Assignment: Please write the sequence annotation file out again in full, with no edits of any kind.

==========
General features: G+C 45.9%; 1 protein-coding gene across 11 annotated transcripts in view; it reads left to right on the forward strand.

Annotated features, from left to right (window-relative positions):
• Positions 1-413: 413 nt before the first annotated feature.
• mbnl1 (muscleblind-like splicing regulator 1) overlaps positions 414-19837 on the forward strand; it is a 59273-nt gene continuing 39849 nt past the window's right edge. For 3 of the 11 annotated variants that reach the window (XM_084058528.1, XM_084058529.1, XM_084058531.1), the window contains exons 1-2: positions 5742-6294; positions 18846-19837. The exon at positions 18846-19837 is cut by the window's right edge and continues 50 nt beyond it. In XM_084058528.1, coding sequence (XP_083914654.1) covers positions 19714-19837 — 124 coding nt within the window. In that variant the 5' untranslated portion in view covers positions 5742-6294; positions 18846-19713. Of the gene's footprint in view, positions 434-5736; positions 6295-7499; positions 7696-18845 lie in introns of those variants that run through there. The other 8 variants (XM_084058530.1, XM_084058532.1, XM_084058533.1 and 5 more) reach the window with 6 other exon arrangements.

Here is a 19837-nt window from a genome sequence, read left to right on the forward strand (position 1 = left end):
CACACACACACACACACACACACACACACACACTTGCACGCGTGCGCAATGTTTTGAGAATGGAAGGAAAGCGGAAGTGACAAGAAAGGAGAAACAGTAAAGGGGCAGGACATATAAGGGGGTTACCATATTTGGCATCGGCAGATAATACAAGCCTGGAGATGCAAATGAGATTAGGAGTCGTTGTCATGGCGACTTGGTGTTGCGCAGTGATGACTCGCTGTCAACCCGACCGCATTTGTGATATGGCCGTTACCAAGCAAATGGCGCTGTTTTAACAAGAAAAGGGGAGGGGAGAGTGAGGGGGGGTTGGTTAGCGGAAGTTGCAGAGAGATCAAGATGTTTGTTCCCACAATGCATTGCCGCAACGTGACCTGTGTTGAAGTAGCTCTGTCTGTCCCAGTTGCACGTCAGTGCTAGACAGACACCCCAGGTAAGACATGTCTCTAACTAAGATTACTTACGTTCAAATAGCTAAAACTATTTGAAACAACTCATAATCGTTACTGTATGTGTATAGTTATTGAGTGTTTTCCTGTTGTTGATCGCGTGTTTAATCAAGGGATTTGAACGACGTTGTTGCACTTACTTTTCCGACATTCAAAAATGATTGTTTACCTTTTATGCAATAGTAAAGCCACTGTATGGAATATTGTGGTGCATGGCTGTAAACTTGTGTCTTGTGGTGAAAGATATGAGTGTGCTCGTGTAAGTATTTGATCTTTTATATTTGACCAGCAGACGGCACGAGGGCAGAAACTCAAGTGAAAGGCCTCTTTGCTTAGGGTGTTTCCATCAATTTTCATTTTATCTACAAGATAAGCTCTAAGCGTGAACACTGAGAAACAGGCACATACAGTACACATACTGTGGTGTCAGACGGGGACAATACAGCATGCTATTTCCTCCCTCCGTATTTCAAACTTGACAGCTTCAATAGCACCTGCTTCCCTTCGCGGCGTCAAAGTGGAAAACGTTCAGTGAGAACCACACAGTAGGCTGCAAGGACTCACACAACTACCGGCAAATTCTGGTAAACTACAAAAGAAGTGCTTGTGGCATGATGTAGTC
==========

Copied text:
General features: G+C 45.9%; 1 protein-coding gene across 11 annotated transcripts in view; it reads left to right on the forward strand.

Annotated features, from left to right (window-relative positions):
• Positions 1-413: 413 nt before the first annotated feature.
• mbnl1 (muscleblind-like splicing regulator 1) overlaps positions 414-19837 on the forward strand; it is a 59273-nt gene continuing 39849 nt past the window's right edge. For 3 of the 11 annotated variants that reach the window (XM_084058528.1, XM_084058529.1, XM_084058531.1), the window contains exons 1-2: positions 5742-6294; positions 18846-19837. The exon at positions 18846-19837 is cut by the window's right edge and continues 50 nt beyond it. In XM_084058528.1, coding sequence (XP_083914654.1) covers positions 19714-19837 — 124 coding nt within the window. In that variant the 5' untranslated portion in view covers positions 5742-6294; positions 18846-19713. Of the gene's footprint in view, positions 434-5736; positions 6295-7499; positions 7696-18845 lie in introns of those variants that run through there. The other 8 variants (XM_084058530.1, XM_084058532.1, XM_084058533.1 and 5 more) reach the window with 6 other exon arrangements.

Here is a 19837-nt window from a genome sequence, read left to right on the forward strand (position 1 = left end):
CACACACACACACACACACACACACACACACACTTGCACGCGTGCGCAATGTTTTGAGAATGGAAGGAAAGCGGAAGTGACAAGAAAGGAGAAACAGTAAAGGGGCAGGACATATAAGGGGGTTACCATATTTGGCATCGGCAGATAATACAAGCCTGGAGATGCAAATGAGATTAGGAGTCGTTGTCATGGCGACTTGGTGTTGCGCAGTGATGACTCGCTGTCAACCCGACCGCATTTGTGATATGGCCGTTACCAAGCAAATGGCGCTGTTTTAACAAGAAAAGGGGAGGGGAGAGTGAGGGGGGGTTGGTTAGCGGAAGTTGCAGAGAGATCAAGATGTTTGTTCCCACAATGCATTGCCGCAACGTGACCTGTGTTGAAGTAGCTCTGTCTGTCCCAGTTGCACGTCAGTGCTAGACAGACACCCCAGGTAAGACATGTCTCTAACTAAGATTACTTACGTTCAAATAGCTAAAACTATTTGAAACAACTCATAATCGTTACTGTATGTGTATAGTTATTGAGTGTTTTCCTGTTGTTGATCGCGTGTTTAATCAAGGGATTTGAACGACGTTGTTGCACTTACTTTTCCGACATTCAAAAATGATTGTTTACCTTTTATGCAATAGTAAAGCCACTGTATGGAATATTGTGGTGCATGGCTGTAAACTTGTGTCTTGTGGTGAAAGATATGAGTGTGCTCGTGTAAGTATTTGATCTTTTATATTTGACCAGCAGACGGCACGAGGGCAGAAACTCAAGTGAAAGGCCTCTTTGCTTAGGGTGTTTCCATCAATTTTCATTTTATCTACAAGATAAGCTCTAAGCGTGAACACTGAGAAACAGGCACATACAGTACACATACTGTGGTGTCAGACGGGGACAATACAGCATGCTATTTCCTCCCTCCGTATTTCAAACTTGACAGCTTCAATAGCACCTGCTTCCCTTCGCGGCGTCAAAGTGGAAAACGTTCAGTGAGAACCACACAGTAGGCTGCAAGGACTCACACAACTACCGGCAAATTCTGGTAAACTACAAAAGAAGTGCTTGTGGCATGATGTAGTC